One of the futurism themes of the post-WWII era was transportation. This makes sense. Innovations in manufacturing and aircraft design, the growth of large cities, and the need for improved highway systems and vehicles all came together in a magic moment, in the Western world at least. Germany had its Autobahn, Britain the M- series of roads, and the US the Interstate system of super-highways. All of these promised a world of speed and possibilities.
The Bohn corporation only made alloys, but you’d never know it from their series of ads depicting exotic vehicles in the early years of the Atompunk age. None of which were ever built. But this twin-rotor helicopter has a distant military cousin, the Boeing Chinook.
A French company promised a future flying in doughnut-shaped coléoptère aircraft, which had the ability to take off and land on its tail so long runways were not needed. But the technology just wasn’t there yet, prompting problems with controlling the ungainly beast. There was also the problem of how to load passengers.
The Vanadium Corporation of America muscled into Bohn’s act, touting not only a Cadillac-like milk delivery truck, but also an underslung monorail.
These small monorail cars must have been inspired by Disneyland’s Peoplemover, long lost in the Steampunk revival of Futureworld. Slightly larger versions now shuttle passengers around airports.
How’s this for a wild ride? It’s hard to say if this two-story train and its rail is sailing off into the sky or tethered by those horseshow-shaped pylons to the earth. I say it’s sailing off, the horseshoes containing an antigravity function.
This institutional ad featured a real-life flying saucer car, like that seen on the cartoon show The Jetsons. Interestingly Mom is driving it with ease, a paper sack of groceries in the seat beside her as there’s no trunk. The Pointer dog apparently came along for the ride.
The US Airforce came out with a whole zoo of exotic jets during this time. This one is a follow-up to the A-12 / SR-71 Blackbird.
Not to be outdone, the US Navy came up with this long-necked ekranoplan design which ran on skis. Did it have its own nuclear reactor on board? Of course!
Ursula K. LeGuin’s political science fiction novel The Dispossessed has as its subtitle “An Ambiguous Utopia.” But screw that. Isn’t this a whamdoodle of a cover? Twin worlds, close enough to touch, one lush and green, one red like Mars but cratered like the Moon, done up in a riotous rainbow of colors?
(I’ll do a later post on the many covers of the novel, which is approaching its 50th anniversary.)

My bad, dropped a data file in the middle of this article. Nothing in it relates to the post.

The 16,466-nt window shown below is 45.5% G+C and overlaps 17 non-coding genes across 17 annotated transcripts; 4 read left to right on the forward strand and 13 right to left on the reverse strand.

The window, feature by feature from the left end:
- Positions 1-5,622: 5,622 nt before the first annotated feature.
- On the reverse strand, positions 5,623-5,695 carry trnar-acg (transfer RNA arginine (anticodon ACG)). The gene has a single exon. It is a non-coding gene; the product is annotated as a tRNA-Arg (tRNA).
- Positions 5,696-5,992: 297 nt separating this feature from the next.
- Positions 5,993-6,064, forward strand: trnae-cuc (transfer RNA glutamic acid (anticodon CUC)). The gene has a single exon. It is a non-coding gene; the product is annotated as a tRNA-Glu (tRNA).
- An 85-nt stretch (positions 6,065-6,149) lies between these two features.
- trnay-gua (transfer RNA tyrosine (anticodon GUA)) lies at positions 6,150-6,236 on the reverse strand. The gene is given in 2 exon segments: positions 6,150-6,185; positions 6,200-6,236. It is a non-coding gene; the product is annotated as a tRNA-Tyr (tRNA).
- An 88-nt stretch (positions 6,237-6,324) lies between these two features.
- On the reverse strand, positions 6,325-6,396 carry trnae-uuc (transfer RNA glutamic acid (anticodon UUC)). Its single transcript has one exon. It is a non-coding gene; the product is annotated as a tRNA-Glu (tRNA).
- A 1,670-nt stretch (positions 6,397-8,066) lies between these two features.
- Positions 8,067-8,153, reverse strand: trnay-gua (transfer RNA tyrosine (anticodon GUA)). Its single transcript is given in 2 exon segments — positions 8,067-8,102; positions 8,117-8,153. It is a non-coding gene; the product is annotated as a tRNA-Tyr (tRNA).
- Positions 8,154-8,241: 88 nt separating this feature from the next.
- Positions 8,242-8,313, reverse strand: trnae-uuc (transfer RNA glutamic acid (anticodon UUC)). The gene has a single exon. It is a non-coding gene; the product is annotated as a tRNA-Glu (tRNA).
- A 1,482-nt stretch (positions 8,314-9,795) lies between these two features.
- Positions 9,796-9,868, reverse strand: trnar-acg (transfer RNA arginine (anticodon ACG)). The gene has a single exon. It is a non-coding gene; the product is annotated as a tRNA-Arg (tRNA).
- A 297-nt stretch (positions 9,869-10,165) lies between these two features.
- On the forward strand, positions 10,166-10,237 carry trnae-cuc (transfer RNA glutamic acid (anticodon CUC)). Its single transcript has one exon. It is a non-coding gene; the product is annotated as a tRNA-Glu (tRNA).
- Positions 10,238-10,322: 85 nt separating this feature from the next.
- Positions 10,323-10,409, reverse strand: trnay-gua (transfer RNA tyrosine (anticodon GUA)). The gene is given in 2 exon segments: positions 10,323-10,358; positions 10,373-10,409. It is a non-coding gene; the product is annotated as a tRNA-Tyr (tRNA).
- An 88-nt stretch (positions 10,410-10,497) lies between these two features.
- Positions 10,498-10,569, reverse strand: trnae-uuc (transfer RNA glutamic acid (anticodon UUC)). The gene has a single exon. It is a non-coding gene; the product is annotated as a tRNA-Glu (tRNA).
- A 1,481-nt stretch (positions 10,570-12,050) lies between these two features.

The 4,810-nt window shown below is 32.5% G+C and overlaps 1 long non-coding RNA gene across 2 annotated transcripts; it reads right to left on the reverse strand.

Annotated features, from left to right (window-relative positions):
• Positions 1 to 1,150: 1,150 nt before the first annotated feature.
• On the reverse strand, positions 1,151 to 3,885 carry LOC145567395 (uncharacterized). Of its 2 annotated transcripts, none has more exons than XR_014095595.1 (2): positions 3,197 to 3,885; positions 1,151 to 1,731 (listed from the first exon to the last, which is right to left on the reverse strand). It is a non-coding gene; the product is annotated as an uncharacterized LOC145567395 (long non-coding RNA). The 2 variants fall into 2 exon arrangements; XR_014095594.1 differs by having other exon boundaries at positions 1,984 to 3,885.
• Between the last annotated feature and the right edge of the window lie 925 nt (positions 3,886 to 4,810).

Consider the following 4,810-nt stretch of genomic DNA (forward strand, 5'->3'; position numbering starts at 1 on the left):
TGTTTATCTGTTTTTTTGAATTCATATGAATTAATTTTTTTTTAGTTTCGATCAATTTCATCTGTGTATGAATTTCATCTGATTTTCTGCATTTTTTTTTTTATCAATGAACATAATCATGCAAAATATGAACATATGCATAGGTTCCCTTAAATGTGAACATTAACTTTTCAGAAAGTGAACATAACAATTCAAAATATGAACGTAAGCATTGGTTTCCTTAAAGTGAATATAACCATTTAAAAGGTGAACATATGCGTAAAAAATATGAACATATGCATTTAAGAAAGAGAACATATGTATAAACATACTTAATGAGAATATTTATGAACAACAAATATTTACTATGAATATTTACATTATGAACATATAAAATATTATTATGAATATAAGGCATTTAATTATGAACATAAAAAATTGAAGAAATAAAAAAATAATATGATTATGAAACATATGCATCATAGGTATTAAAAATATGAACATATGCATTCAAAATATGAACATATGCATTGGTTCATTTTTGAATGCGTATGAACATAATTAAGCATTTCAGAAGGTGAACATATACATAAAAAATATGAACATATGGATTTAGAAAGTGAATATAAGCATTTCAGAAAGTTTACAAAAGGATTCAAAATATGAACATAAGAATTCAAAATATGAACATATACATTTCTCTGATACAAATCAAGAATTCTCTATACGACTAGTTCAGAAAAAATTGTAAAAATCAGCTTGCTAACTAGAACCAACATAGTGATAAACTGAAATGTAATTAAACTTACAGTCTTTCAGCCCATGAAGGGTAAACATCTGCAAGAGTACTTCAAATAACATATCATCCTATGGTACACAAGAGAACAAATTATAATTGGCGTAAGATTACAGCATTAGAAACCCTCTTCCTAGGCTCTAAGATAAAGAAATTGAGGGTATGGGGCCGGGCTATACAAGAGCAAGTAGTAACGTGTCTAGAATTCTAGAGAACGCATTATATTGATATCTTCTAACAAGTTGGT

I bought this very same paperback as a teenager just because of it, and because I liked LeGuin and had heard good buzz about the book. On reading it, however, I was underwhelmed, because I expected something grandious and full of action, and The Dispossessed is not that. It shares the Cold War background that rooted The Left Hand of Darkness (literally, in that case, because Gethen was a planet in its ice age) but lacks the romance and adventure of it. However, that doesn’t mean it is a bad book. Just beyond 9th grade me.
Now I can appreciate it for what it is, and in fact it’s something of a comfort read, in that I re-visit it every few years and always take back something new on the reading. Which is the mark of a superior writer, IMO.
One of the things that I appreciate anew, and have respect for, is LeGuin’s method for naming the characters. Those living on Anarres, the “moon” of the Tau Ceti system (though it’s really more of a double planet arrangement) are named by a computer on their birth, a unique, two-syllable, randomly generated name using a limited number of consonant sounds (b, d, g, gv, k, l, m, n, p, r, s, sh, t, v) and vowels (a, e, i, u) which the parents must accept no matter how crazy the sound of it is, because it’s what they are ideologically conditioned to do — Anarres being a sort of Communism that actually works, without the authoritarianism. Shevek, Bedap, Gvarab, Pipar are some examples of the names. Anarrians get only one name, the idea of a family or family line being one of the “propertarian” elements they divested themselves from when they left Urras as polotical exiles.